|DTP vacuum to be filled|
by Darcy DiNucci
San Jose, CA: While Quark has put plans to port its Macintosh page-layout leader XPress on the back burner, small developers are rushing in to fill the page-layout gap on the NeXT.
Pages Corporation, Right Brain Software, and Archetype are each developing full-featured page-layout programs that should be shipping by early next year. Right Brain and Pages will show early versions of their products at the Seybold Computer Publishing Conference here this month. At press time, it was not known whether Archetype would be ready to show its product at Seybold.
Other new products expected at the show include a presentation software package from Lighthouse Design of Chevy Chase, Maryland; an illustration package from Altsys of Plano, Texas; and a film recorder from Cube Technologies of Houston.
"The hope for NeXT is to attract all those crazies with neat ideas who want to leverage the platform and do things more effectively than they could some place else and who would get crushed in another marketplace," said Jonathan Seybold, publisher of Seybold Publications (see our Seybold interview, page 16).
"It doesn't take us the kind of capital investment that it takes large companies that are management-loaded," said Steve Sarich of Cube, which also has a photo retouching program under development.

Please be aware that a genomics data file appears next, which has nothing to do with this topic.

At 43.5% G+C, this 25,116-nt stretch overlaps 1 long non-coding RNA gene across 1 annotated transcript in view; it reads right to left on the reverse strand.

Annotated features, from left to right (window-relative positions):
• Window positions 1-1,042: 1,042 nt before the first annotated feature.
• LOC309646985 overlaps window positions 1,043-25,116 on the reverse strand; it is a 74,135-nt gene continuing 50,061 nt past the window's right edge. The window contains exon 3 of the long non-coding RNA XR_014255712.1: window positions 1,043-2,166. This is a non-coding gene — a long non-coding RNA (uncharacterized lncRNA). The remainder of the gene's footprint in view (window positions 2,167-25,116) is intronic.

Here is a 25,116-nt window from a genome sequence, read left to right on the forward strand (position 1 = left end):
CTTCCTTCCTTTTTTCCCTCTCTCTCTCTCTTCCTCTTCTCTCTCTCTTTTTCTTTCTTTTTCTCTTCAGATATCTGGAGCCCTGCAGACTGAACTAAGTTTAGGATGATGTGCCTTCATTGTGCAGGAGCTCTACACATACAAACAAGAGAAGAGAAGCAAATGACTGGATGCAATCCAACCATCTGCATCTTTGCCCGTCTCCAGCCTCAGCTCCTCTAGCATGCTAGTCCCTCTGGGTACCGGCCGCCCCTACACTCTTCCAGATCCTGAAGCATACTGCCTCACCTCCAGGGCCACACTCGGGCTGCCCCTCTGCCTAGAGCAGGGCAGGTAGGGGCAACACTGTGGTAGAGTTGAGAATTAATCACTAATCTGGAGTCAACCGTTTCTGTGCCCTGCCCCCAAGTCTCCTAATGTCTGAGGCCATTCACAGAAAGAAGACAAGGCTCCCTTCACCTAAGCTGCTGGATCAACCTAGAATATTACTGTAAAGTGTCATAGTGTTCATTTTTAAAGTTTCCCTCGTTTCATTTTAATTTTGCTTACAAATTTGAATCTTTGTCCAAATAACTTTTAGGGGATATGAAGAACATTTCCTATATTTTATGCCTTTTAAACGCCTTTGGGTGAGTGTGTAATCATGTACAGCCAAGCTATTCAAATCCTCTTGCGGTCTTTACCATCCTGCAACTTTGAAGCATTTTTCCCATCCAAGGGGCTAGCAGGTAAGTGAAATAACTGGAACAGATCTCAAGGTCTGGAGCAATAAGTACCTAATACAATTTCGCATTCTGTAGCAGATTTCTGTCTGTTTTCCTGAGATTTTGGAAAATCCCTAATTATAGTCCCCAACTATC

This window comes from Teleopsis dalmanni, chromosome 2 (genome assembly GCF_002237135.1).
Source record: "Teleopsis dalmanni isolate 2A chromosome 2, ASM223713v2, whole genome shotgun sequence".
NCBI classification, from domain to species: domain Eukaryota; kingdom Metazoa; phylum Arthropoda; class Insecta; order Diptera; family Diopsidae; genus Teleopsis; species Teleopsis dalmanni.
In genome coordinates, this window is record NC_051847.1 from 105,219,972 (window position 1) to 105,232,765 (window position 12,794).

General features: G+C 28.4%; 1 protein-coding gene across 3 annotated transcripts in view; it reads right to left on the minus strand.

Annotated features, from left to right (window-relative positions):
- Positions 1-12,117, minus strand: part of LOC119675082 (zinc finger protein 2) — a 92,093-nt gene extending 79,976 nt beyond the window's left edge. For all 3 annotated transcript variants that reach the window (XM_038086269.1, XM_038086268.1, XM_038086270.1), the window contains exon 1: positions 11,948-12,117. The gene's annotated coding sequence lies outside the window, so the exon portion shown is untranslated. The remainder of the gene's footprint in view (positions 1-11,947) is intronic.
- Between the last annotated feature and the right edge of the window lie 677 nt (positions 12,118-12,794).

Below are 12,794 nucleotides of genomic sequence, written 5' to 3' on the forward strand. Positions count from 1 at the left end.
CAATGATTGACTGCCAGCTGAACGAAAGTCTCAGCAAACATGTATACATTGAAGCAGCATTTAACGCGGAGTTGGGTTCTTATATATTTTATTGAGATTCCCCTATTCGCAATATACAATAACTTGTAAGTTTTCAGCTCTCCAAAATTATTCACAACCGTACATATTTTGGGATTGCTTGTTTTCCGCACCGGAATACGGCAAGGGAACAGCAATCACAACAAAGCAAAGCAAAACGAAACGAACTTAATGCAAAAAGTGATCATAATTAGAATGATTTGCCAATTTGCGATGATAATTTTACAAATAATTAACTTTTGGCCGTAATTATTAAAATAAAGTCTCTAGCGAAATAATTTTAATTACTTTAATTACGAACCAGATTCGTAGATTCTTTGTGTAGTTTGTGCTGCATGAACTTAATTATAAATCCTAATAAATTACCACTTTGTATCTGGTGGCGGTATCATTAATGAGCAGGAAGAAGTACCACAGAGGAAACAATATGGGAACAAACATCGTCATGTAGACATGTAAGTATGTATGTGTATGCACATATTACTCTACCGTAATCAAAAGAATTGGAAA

Of the page-layout programs, Right Brain's product, code-named Eclipse, takes the most traditional approach. "Our goal was to take every feature and make it 10 to 20 percent better than it's been done before," said Glenn Reid, president of the Palo Alto, California, company. Reid said the program includes improvements in the usability of standard features such as selecting objects. It also will offer new features, such as the capability to shear objects.
"We're making it as blazingly fast as we possibly can. It will be 50 to 100 times faster than Illustrator in placing Encapsulated PostScript files," Reid said.
Archetype's product will be built in user-extensible modules that take advantage of the NeXT's object-oriented programming environment, according to sources. The company, based in Waltham, Massachusetts, currently publishes an advertising page-makeup program for Windows, but the NeXT program will be a full-featured layout program, sources said.
The Pages product will be offered in two modules: one for end users and one for designers. "We're trying to address the concerns of people who spend a lot of time tweaking documents because they're not sure they look right," said Bruce Webster, president of the San Diego company. Webster said the product can be thought of as "a font editor for designs," which in-house or independent designers can use to create design modules for use with the end-user program.
Media Logic of Pacific Palisades will show upgraded products at Seybold. TopDraw 2.0 includes a revised user interface and presentation tools for automatic wipes and dissolves in slide shows. Artisan 3.0 is a full-color image retouching application that the company expects to release by year's end.
One prominent no-show is Adobe Systems' Photoshop, a port of the company's Macintosh image processing program which is not expected for NeXT until late 1992.